Planning Large Projects and Programs
Planning Large-Scale Projects
The techniques explained so far in this section on Mind Tools support a pragmatic, commonsense approach to planning and managing small and medium-sized projects.
However, this approach will only scale up to a certain extent – as projects get larger, they can reach a level of complexity where ad hoc approaches to project management become wasteful and inefficient.
For these projects, project management becomes a technical discipline in its own right. To run such projects efficiently, project managers use formal project management methodologies such as PMBOK or PRINCE2.
PMBOK, which stands for the “Project Management Body Of Knowledge”, was first published in 1996 as a manual called A Guide to the Project Management Body of Knowledge. It is now in its fifth edition.
It is a standard that represents generally-recognized good practice, and is published by the Project Management Institute. This is a not-for-profit membership association for the project management profession, which administers the associated Project Management Professional (PMP) qualifications. PMBOK is the dominant project management methodology used in North America.
PRINCE2, which stands for "PRojects IN Controlled Environments", is widely used in the UK and in English-speaking countries outside North America, and was originally devised as a “best practice” standard to be used for managing UK government information systems projects. Since then, it has become increasingly used for projects of all kinds, in the private as well as the public sector, and although copyright in it is retained by the Crown and managed by the Office of Government Commerce (OGC), its methods are in the public domain and are free for organizations to use.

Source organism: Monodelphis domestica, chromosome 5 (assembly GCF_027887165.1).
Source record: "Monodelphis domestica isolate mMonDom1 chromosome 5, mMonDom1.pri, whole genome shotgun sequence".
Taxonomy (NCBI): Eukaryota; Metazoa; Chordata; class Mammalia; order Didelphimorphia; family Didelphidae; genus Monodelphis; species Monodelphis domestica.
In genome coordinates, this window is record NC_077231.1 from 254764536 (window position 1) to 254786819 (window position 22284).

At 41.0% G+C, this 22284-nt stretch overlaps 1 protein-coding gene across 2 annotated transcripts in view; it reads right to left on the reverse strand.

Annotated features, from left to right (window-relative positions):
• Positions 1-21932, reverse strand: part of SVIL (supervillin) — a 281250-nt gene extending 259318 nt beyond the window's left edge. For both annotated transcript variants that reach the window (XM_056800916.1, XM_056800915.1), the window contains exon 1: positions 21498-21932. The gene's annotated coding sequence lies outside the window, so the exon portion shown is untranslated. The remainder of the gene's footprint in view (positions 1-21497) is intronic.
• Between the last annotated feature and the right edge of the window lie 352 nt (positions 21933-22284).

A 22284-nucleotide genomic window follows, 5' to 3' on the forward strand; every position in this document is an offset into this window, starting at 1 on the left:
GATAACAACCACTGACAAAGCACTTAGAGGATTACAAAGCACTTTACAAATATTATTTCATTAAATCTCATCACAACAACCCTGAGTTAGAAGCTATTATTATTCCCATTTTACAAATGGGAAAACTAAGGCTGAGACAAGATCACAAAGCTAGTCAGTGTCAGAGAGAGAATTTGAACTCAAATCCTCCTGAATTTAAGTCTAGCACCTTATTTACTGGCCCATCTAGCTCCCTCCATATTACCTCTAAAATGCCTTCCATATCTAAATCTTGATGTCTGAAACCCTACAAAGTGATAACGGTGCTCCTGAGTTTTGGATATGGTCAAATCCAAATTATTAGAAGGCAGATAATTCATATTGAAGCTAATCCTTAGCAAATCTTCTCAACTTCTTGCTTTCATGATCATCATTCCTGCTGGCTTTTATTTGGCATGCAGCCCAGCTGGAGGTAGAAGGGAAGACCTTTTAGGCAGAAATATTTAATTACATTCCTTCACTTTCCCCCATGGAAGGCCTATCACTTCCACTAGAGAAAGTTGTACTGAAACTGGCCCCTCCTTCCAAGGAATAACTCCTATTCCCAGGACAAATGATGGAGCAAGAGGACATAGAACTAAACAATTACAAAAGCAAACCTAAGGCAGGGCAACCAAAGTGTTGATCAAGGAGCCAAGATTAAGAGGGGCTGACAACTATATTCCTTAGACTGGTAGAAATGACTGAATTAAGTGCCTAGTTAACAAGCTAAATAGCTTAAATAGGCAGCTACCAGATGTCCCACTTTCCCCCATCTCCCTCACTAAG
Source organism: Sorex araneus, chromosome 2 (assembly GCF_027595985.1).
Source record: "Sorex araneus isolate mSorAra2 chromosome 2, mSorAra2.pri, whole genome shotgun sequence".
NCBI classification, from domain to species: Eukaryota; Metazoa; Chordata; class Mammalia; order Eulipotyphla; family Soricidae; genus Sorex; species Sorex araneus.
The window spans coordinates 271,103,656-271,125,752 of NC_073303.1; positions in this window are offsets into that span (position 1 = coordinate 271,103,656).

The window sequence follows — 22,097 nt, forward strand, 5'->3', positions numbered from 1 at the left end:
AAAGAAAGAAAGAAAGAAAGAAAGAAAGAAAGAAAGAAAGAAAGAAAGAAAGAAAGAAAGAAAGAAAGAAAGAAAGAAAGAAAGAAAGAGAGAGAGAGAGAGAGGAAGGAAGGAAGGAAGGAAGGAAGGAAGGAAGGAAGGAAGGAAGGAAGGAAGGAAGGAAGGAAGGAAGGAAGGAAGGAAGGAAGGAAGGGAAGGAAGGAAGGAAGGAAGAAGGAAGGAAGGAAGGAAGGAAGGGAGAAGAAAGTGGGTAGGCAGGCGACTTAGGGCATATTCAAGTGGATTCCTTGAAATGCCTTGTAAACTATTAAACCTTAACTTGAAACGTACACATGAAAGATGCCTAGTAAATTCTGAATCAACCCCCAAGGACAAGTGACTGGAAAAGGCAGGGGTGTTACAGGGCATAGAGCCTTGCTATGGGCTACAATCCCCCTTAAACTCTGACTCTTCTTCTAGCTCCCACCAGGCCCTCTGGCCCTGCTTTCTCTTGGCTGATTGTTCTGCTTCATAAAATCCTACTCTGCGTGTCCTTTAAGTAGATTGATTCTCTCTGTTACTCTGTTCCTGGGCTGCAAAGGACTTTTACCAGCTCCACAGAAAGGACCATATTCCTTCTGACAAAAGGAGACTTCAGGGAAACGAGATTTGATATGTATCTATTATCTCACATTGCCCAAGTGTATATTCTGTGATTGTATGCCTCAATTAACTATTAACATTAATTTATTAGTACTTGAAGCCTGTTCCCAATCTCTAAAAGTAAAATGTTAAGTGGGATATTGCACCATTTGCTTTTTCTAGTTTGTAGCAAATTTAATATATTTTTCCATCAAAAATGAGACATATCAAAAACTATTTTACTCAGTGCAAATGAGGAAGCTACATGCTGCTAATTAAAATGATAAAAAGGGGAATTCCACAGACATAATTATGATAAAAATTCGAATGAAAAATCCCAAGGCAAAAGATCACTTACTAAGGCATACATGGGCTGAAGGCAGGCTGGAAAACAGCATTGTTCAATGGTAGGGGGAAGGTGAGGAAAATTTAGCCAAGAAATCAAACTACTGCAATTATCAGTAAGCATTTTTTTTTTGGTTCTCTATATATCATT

Various accredited training organizations offer PRINCE2 qualifications at Foundation level, for those who need to be familiar with its terminology, and at Practitioner level, which is aimed at project and program manages.
PRINCE2 is powerful in that it completely clarifies people's roles in projects, ensures that lines of communication are clear, makes sure that project risk is actively managed, sets up appropriate controls, establishes baseline costs, schedule and scope, and so on. In this, it embodies and codifies much of project management best practice.
For more information on training courses and PRINCE2 manuals and other publications go to www.prince2.org.uk, the website of the OGC’s official training and certification partner.
PMBOK and PRINCE2 offer different but compatible approaches to project management. PRINCE2 is underpinned by a project phase framework, whilst PMBOK is arranged around knowledge area processes that run through most projects, such as cost management and communications management.